Desertion: Also known as a bounce rate or an abandonment rate. This is expressed as a percentage of visitors that have decided to leave your page in relation to the total amount of visitors. A high bounce rate suggests irrelevant information and a poor choice of keyword phrases as determined by the user.
Variation: The amount of similar keyword phrases that your website will rank highly for. For example, successful optimization for the keyword stem “hybrid car” may yield relevance for the term “hybrid car review” since the keyword stem is similar in nature and possible intent.
Rank: Where the actual keyword phrases rank within the search engine results page. Monitoring keyword position phrases across Google and Bing on a regular basis provides insightful status information. As you might imagine, being ranked within the top 5 results for a particular keyword phrase will yield greater traffic volumes than those positioned within the bottom 10 results.
Reputation: Constantly evaluate the quality of textual hyperlinks and manage the various textual phrases used to describe the company’s website. Authoritative websites provide a “vote of confidence” in the form of a hyperlink that can greatly enhance your company’s online reputation. This form of reputation management ensures proper credentials will pass to and through the pages.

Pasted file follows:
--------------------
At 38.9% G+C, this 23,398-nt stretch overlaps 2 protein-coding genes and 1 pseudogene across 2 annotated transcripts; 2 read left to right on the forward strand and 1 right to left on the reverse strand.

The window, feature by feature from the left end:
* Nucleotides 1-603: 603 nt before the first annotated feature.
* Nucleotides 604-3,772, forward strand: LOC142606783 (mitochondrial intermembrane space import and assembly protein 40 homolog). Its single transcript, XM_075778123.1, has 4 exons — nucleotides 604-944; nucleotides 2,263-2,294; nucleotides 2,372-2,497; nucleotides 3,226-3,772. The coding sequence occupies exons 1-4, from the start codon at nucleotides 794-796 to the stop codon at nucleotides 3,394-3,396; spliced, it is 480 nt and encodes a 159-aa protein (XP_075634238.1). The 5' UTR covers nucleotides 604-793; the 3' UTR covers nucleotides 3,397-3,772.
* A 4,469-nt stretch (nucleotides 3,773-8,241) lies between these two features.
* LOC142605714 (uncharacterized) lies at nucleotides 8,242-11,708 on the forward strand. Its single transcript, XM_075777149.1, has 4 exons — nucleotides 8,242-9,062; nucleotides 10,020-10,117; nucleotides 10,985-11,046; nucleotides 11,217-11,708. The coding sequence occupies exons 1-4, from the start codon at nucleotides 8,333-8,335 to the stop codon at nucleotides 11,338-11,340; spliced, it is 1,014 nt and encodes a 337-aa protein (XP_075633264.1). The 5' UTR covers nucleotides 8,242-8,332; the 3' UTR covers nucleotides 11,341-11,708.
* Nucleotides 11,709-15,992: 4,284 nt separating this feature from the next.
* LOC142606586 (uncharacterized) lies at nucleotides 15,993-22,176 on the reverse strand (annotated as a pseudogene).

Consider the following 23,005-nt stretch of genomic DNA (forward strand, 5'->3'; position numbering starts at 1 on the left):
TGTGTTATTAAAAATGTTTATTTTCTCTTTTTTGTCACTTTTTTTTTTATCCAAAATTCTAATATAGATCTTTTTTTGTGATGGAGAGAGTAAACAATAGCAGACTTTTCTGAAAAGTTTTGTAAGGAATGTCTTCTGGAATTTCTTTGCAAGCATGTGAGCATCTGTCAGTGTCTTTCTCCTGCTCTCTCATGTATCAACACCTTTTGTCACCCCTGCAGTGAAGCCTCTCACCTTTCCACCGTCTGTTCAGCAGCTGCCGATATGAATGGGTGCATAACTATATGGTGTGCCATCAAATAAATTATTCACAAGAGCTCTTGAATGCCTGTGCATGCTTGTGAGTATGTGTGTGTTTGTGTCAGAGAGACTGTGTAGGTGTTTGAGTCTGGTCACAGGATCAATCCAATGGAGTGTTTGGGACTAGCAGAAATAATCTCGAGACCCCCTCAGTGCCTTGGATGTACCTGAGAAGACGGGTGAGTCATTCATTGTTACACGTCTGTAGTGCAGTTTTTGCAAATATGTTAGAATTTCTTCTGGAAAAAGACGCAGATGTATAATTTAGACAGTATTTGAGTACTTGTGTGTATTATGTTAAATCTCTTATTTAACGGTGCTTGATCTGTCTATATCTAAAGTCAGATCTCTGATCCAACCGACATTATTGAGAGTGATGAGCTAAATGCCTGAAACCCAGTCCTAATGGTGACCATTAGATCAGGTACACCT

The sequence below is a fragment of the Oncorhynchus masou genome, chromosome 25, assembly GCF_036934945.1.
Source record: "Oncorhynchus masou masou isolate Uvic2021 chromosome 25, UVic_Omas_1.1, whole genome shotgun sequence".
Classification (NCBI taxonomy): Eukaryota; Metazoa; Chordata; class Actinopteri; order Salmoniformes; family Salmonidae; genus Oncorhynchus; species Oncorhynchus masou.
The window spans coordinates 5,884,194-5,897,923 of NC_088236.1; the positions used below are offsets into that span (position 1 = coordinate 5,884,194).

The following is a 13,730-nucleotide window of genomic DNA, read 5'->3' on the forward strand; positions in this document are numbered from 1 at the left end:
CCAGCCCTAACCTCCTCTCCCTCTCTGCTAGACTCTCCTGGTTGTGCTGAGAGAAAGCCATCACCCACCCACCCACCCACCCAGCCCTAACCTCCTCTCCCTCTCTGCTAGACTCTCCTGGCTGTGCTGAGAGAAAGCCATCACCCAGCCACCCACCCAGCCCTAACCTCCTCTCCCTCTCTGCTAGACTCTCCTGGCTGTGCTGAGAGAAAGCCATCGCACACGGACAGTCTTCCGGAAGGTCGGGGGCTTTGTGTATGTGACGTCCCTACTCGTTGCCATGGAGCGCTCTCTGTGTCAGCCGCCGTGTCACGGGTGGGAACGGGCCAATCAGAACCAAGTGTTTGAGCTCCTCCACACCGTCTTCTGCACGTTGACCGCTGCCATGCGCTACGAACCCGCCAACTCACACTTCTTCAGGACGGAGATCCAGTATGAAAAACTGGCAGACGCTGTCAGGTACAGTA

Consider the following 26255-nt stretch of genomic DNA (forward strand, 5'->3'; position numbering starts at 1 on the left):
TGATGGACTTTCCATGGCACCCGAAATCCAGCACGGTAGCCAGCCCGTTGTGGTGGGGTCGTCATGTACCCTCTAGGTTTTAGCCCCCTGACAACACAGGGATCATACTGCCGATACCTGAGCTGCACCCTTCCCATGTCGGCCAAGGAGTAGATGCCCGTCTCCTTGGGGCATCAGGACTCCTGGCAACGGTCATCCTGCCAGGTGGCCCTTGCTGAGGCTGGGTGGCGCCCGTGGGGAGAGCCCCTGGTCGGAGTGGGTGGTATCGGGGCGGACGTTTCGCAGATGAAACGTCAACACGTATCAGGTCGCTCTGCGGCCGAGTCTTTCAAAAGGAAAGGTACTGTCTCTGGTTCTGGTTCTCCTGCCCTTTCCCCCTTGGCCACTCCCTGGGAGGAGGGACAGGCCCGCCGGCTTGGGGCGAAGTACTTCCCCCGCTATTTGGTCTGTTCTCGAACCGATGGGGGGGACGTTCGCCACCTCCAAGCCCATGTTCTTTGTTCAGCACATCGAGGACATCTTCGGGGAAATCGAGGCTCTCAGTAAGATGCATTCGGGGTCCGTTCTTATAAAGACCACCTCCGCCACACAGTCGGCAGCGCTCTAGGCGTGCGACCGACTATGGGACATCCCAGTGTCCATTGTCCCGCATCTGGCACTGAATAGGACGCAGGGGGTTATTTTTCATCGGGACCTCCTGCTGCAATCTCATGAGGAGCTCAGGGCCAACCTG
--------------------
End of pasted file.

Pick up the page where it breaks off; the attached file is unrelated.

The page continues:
Conversion: This is where you establish website goals beforehand (i.e. signups, downloads, requests, and purchases), so that you can determine an individual keyword’s performance and assign an actual dollar value.
As your company becomes more involved in the search engine optimization process, alignment and coordination of global marketing initiatives is the next logical step. Trade shows, company events, product launches, promotions, and other company announcements should be communicated months in advance to ensure timely search engine positioning.
You should expect some interaction between your marketing department and your SEO professional. Communication and coordination through bi-weekly phone calls and regular e-mail correspondence with the team are essential in communicating the company’s vision and notifying the SEO professional of any shifts in marketing strategies. In return, you can anticipate the following from your SEO professional: